Is depreciation or depletion really free cash flow

June 7, 2010

It has been observed by me, and possibly other people, that free cash flow, more than earnings, is a correct measure of an equity investor’s true returns (free cash flow is earnings plus depreciation minus capital expenditures). The logic behind this goes back to Benjamin Graham’s notion of calculating true earnings; he said that before a corporation should be deemed to have earned money, it has to maintain its own earnings power. Depreciation is a convenient proxy for loss of earnings power, but the linear decline of depreciation does not take into account the definitely nonlinear rate that most  capital assets wear out and there is definitely some degree of kurtosis in the data, as large capital expenditures tend to be made all at once. Of course, the free cash flow approach does not deal with the real problem of sudden obsolescence, but neither does the linear depreciation model.

It therefore follows that if the cost of maintaining the old earnings power of the capital has gone up, owing to, perhaps, more stringent environmental regulation, an increase in the cost of materials in making the machines, etc., then the old depreciation figures do not fully reflect the cost of replacing the capital in order to replicate earnings power. Likewise, if technological progress has made the capital assets cheaper, as often happens, then depreciation comes to be overstated.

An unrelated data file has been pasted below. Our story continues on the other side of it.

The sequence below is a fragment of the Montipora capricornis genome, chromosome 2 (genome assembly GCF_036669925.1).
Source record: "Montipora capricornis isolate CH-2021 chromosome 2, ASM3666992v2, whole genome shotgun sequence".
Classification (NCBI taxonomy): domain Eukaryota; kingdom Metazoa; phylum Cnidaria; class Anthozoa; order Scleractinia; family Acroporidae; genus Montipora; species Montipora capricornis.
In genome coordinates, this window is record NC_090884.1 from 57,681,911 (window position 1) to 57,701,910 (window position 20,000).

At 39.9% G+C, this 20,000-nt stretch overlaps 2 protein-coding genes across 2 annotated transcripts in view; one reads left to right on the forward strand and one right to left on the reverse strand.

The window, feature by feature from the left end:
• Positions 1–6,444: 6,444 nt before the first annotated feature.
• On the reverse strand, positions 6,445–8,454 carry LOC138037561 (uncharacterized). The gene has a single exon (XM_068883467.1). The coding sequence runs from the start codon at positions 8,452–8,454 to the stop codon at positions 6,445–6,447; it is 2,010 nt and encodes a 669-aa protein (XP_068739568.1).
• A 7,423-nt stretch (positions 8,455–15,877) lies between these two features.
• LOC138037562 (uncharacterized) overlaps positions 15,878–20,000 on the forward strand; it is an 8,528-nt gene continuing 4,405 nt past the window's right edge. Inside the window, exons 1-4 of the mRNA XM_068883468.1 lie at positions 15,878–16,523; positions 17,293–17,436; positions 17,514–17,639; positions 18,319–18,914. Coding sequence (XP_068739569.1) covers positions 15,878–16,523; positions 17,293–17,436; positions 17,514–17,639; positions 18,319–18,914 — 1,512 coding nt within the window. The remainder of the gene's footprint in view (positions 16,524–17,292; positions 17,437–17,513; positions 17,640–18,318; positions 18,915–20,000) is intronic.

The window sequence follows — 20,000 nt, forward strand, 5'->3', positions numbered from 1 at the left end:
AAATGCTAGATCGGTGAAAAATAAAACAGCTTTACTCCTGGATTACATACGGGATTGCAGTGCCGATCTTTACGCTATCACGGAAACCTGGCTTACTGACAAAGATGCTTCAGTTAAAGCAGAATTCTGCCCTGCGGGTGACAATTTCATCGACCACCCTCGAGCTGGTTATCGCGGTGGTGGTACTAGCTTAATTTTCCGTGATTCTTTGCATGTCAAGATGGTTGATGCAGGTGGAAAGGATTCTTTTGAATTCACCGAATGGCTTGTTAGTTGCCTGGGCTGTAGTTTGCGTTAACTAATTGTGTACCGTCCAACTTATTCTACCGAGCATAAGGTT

However, there is a difference between capital expenditures intended to maintain earnings power and those intended to expand the business. This is the difficulty in valuing the domestically-focused Chinese firms that have interested me in the past, as has been observed by American Lorain‘s own CFO, who cited as an excuse for his firm’s negative free cash flow, “this past year we have been building out the factory lines for the expansion into the convenience food segment.” Unfortunately, few firms are willing to provide information sufficient to divide maintenance capital from expansion capital, which is baffling since American Lorain itself can state the problem in a single sentence.

So, when we have a company like Qwest that has maintained its earnings at roughly the current level for the last few years despite the fact that depreciation has exceeded capital expenditures, we may conclude that the firm, owing to lower replacement costs, historical overinvestment, or a changing strategic focus, does not need to replace the full amount of its depreciated capital in order to maintain earnings power, and thus its free cash flow is really free.

But, does free cash flow apply only to depreciation and amortization? What about other noncash expenses, like the depletion of mines and oilfields? After due consideration, I have had to conclude that depletion is not free cash flow. The point of free cash flow is that it is distributable, but depletion is meant to indiate the loss of reserves from a given property. Even if the firm earns an excellent profits on its resource extraction, if it distributes the depletion allowance as well it will have nothing to acquire new properties when the old ones are exhausted.

Therefore, in assessing whether a firm’s distributable income is actually free cash flow, watch out for excess depreciation coupled with loss of earnings power, or distributed depletion allowances in any event.

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